Sadness filled the air, thick with the scent of mint. Anna’s comfort came from the fact that Thomas’ passing happened here at home. Though fitful and labored at times, he was released from this Earth in Grace. A translucent glow emanated from his angelic face. The room was still, and no one spoke.
Anna’s tears streamed down her face, staining the pillow as she lay next to her only son. In her mind’s eye, she could see him playing in the yard, healthy, vibrant, and full of life. Once his moaning stopped, she could feel every shallow breath he took. Each inhalation sent chills down her spine, as she knew they were one step closer to death. When his spirit left, there was stillness and an eerie peace. Nothing moved, only silence, save the Blue Jays chirping outside, sending Thomas on his way. A bright, sunny, ordinary new day, except it is easier to sob in the dark, among the shadows.
Anna came down the staircase, clutching Thomas’ wooden toy train engine. It was all she had to leave at his memorial. As she entered the threshold, Zeus, the huge, white Great Pyrenees, stirred slightly from his mid-morning nap.
“Zeus, you are always sleeping. What if a prowler came in, what would you do? Nuzzle them and beg for a cookie?”
In a curio case, tucked among the figures was her great grandmother’s Victorian Tear Catchers. Delicate, gold decorated, glass, corked works of art that grieving mourners used to collect their tears. Kept as a remembrance of the departed loved one, widows would sprinkle the tears on the gravesite at the one-year anniversary of the death. Her great grandmother did this to signify one year of mourning, it was tradition. Any contents evaporated long ago, yet their meaning is clear. Heartache, loss, and pain happen. This is the reality, not a storybook ending.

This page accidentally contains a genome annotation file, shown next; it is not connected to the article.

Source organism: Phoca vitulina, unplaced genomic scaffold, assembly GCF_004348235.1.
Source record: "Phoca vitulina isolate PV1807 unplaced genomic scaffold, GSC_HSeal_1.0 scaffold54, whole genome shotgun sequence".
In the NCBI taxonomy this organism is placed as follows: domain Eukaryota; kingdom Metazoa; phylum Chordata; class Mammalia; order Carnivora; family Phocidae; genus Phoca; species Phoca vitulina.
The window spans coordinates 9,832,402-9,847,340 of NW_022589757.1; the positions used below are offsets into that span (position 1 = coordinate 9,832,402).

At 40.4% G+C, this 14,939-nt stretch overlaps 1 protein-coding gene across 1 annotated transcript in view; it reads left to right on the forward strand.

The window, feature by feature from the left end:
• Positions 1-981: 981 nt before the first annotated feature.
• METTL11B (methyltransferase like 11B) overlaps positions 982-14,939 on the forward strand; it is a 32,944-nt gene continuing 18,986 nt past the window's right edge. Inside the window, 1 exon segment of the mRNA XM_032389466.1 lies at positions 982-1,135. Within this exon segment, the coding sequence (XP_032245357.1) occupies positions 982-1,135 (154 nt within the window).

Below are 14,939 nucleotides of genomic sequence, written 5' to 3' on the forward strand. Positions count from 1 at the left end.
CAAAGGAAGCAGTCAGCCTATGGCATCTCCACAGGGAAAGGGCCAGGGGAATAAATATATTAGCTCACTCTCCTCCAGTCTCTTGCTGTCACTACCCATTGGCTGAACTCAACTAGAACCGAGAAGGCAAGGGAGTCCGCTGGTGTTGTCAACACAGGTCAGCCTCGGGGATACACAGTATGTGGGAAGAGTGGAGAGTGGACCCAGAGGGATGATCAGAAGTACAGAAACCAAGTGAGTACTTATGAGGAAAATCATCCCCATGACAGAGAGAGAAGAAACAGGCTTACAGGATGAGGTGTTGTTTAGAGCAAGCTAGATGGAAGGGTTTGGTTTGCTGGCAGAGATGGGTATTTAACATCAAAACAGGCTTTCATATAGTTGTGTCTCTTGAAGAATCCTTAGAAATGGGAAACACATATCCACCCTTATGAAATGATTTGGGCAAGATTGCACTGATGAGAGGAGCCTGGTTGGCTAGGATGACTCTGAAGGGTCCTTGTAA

Anna was unsure if she would continue the tradition. Her tears transmuted to anger, emotion, vacillating at times between rage and feeling crazy. Was it her imagination born from grief, or was this a horrible, atrocious nightmare? At times, she felt the paranoid sting of a presence of unseen eyes and ears watching and listening to her every move. Was she truly going mad, or was there a gloomy, obscure, dark force at play? Her thoughts turned to a movie she saw in her youth, Gaslight. It is possible, could someone think she knew something enough to kill an innocent child and gaslight her?
Life up to this moment was a rapid jigsaw puzzle of misinformation, unanswered questions, and uncertainty. Thomas’s hospitalization was brief, almost too brief. The doctor’s kept saying they are sorry, we did all we could, there is nothing more. She was incredulous. People come to the hospital to get fixed, healed, or cured. They do not come to catch an infection and die.
Where she was going next, she did not know. Anna only knew she was being pulled to expose the travesty, injustice, and lies that placed patients in the crosshairs of death.